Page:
Princess Jellyfish/Kuragehime (Volume 1) by Akiko Higashimura

I picked up Princess Jellyfish because a friend recommended it to me and I saw that the library had it.


The premise of this is kind of fun. Tsukimi Kurasita, 18, lives in a commune of self-proclaimed fujoshi and otaku. (If you’re unfamiliar with the term ‘fujoshi,‘ it means ‘rotten woman’ and is usually a designation specifically given to otaku/fannish/geek women who are obsessed with BL or yaoi.  The translator’s notes in the back of Princess Jellyfish also implies that in the case of the women in this manga, it’s more that they are generally geeks, but that there’s specifically an element of defying patriarchal expectations of what makes a ‘good girl’ for anyone who self-defines as fujoshi.)

Tsukimi’s geekery is jellyfish. She’s been obsessed with them since she was a little girl.  She reads about jellyfish, she draws them…. everything. She even has a tragic backstory involving jellyfish and a dead mother.



The inciting incident of this story happens when Tsukimi happens by a fish store and discovers that someone has mistakenly put a moon jellyfish in the same tank as a spotted jellyfish. They are incompatible in way that’s deadly to the spotted jellyfish and Tsukimi tries to get over her social awkwardness/anxiety to tell the clerk this, but is unable to until a brash ‘stylish’ shows up and bullies the clerk into giving Tsukimi the spotted jellyfish in order to save its life.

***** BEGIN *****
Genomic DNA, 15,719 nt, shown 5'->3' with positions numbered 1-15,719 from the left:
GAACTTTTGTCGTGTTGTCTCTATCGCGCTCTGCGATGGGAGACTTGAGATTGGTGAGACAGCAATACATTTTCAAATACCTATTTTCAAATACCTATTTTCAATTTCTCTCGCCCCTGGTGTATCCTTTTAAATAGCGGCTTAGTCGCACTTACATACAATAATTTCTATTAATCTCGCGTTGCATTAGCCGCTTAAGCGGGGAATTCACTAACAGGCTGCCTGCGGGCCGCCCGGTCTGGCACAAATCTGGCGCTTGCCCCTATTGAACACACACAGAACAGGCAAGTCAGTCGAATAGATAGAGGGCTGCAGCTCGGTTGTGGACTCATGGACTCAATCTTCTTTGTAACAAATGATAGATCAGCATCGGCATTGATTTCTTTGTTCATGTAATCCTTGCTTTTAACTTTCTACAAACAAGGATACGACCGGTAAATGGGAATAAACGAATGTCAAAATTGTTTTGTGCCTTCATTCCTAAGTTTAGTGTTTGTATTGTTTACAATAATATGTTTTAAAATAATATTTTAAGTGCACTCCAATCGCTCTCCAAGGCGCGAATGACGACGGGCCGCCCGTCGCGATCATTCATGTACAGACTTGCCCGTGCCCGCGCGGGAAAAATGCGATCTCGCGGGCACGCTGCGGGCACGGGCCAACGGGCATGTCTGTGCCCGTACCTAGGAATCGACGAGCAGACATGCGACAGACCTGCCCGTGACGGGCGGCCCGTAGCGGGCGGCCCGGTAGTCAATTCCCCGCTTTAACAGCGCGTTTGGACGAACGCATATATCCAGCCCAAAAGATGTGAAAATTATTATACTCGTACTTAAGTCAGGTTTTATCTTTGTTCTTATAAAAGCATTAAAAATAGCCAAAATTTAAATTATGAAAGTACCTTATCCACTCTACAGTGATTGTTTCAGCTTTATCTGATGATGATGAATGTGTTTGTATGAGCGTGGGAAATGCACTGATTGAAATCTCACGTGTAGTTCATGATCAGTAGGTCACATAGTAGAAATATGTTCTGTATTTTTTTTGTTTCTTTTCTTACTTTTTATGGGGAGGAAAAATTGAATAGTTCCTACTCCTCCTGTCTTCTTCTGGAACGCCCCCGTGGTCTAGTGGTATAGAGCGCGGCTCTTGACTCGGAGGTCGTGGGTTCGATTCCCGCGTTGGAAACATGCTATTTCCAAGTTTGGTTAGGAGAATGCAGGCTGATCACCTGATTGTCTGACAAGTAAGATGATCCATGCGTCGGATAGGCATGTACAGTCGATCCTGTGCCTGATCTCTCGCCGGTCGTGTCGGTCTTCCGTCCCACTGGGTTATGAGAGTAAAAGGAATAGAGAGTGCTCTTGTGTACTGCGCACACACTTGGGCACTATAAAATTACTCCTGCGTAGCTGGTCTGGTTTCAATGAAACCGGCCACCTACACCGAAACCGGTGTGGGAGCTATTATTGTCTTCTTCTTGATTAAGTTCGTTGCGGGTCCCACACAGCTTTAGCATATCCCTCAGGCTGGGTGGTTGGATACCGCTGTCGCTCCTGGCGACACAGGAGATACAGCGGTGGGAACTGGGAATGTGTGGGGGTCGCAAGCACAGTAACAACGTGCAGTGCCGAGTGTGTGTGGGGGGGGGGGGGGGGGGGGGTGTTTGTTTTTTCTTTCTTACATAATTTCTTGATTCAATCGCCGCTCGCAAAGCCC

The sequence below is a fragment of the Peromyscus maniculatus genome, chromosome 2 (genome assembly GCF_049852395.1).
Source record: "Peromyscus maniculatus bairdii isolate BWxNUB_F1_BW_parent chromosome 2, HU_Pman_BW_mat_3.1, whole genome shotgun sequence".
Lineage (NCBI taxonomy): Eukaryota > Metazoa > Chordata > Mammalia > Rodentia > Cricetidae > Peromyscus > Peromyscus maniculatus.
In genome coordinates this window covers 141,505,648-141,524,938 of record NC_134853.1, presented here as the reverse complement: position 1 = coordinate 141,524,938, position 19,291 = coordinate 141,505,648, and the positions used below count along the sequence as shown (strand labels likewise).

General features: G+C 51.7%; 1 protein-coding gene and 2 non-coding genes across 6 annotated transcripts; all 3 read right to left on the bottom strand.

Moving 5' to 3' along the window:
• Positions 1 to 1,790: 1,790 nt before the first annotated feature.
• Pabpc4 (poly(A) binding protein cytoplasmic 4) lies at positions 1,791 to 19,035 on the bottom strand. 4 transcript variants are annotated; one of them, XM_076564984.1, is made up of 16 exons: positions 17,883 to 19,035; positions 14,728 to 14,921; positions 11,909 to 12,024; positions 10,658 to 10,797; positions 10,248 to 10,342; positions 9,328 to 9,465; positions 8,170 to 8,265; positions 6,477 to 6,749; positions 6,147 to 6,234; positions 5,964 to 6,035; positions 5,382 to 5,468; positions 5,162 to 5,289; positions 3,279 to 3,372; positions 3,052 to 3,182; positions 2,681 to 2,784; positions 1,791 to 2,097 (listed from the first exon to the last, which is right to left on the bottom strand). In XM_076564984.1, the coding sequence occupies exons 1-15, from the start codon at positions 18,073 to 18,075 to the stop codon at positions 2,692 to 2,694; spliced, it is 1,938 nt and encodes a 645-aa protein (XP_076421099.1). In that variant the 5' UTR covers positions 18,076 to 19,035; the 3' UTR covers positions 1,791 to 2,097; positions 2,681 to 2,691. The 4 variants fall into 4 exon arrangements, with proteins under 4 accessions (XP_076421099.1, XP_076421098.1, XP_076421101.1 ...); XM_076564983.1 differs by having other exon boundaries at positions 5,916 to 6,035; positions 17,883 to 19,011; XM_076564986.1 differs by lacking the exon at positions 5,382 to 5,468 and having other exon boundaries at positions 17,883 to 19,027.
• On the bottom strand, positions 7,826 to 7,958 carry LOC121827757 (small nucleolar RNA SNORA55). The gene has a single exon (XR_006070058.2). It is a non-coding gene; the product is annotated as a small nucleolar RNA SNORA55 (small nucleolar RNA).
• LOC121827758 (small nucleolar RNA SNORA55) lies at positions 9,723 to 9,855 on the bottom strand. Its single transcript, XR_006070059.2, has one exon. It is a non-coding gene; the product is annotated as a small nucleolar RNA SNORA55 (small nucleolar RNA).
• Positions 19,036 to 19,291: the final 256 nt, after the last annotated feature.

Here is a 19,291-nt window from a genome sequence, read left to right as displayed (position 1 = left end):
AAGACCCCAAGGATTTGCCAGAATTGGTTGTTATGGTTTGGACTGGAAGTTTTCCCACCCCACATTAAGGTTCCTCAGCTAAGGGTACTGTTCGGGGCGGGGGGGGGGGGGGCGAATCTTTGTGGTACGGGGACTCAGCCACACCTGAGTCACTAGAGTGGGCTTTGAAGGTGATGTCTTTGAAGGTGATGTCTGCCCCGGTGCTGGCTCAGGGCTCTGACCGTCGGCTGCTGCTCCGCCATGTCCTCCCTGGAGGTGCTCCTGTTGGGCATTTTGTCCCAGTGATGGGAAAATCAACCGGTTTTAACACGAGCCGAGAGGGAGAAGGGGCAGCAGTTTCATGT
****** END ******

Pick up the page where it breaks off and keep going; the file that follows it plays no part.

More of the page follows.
Tsukimi is pretty horrified to discover that after their big rescue of the jellyfish, the ‘stylish’ has stayed over.

Worse, this super-cute girl turns out to be a boy–a beautiful boy named Kuranosuki.  Bringing home one of the cool girls would have been bad enough, but boys are strictly verboten in their commune, which they jokingly call the ‘Amamizukan’ the Nunnery.


Tsukimi accidentally pulled off his wig and was trying it on in the mirror.

Kuranosuki insists that he is not okama, but cross dresses as a ‘hobby’ and as an easy way to get away from his high-powered political family. (Sure, honey.)

Kuranosuki, who usually hangs out with the cool girls, suddenly discovers the joy of nerds.  Like, they talk about more than sex and clothes! What are these wonderful creatures? I must pet them and hug them and call them my own!

Yes, it’s true. Nerds make much better friends than the clubbing sort. However, the Amars (nuns) as they call themselves, do NOT want men in the commune, so Tsukimi is the only one who knows Kuranosuki is a boy.